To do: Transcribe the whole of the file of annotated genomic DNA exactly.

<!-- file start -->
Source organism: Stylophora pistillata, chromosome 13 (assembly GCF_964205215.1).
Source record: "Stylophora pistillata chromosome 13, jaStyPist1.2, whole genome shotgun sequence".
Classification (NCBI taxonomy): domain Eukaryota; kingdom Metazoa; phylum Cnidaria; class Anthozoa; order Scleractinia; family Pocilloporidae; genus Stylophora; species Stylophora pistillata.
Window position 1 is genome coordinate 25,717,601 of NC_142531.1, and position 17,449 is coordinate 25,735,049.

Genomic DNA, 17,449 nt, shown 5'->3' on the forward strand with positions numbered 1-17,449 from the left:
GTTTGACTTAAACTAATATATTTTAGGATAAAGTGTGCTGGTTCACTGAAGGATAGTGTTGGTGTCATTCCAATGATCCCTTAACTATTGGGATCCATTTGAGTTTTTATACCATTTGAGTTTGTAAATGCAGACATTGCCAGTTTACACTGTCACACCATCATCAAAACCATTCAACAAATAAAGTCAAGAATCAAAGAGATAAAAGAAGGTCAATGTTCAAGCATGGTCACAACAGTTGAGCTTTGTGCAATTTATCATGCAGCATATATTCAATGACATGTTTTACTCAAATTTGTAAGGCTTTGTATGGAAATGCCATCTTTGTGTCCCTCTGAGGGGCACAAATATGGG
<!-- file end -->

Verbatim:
Source organism: Stylophora pistillata, chromosome 13 (assembly GCF_964205215.1).
Source record: "Stylophora pistillata chromosome 13, jaStyPist1.2, whole genome shotgun sequence".
Classification (NCBI taxonomy): domain Eukaryota; kingdom Metazoa; phylum Cnidaria; class Anthozoa; order Scleractinia; family Pocilloporidae; genus Stylophora; species Stylophora pistillata.
Window position 1 is genome coordinate 25,717,601 of NC_142531.1, and position 17,449 is coordinate 25,735,049.

Genomic DNA, 17,449 nt, shown 5'->3' on the forward strand with positions numbered 1-17,449 from the left:
GTTTGACTTAAACTAATATATTTTAGGATAAAGTGTGCTGGTTCACTGAAGGATAGTGTTGGTGTCATTCCAATGATCCCTTAACTATTGGGATCCATTTGAGTTTTTATACCATTTGAGTTTGTAAATGCAGACATTGCCAGTTTACACTGTCACACCATCATCAAAACCATTCAACAAATAAAGTCAAGAATCAAAGAGATAAAAGAAGGTCAATGTTCAAGCATGGTCACAACAGTTGAGCTTTGTGCAATTTATCATGCAGCATATATTCAATGACATGTTTTACTCAAATTTGTAAGGCTTTGTATGGAAATGCCATCTTTGTGTCCCTCTGAGGGGCACAAATATGGG